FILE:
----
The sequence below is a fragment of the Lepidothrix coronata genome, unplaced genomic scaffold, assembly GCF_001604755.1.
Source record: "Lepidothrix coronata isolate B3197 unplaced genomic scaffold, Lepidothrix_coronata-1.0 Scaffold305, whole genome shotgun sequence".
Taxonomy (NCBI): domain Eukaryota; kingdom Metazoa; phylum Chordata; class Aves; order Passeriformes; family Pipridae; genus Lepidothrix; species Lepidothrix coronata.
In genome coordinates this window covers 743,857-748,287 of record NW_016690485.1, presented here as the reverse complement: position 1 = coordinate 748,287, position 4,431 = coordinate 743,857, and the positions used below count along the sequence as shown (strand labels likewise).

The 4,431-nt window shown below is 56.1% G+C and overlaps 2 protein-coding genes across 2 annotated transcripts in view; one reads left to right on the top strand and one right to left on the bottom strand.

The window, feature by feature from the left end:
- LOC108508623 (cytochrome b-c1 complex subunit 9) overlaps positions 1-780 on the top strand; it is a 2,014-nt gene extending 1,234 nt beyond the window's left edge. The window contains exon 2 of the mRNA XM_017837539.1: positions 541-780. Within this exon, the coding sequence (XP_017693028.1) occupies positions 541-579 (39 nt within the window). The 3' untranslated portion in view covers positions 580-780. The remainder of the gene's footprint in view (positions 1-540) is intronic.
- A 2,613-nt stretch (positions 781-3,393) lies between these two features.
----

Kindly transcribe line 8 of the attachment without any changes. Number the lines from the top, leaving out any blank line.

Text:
- A 2,613-nt stretch (positions 781-3,393) lies between these two features.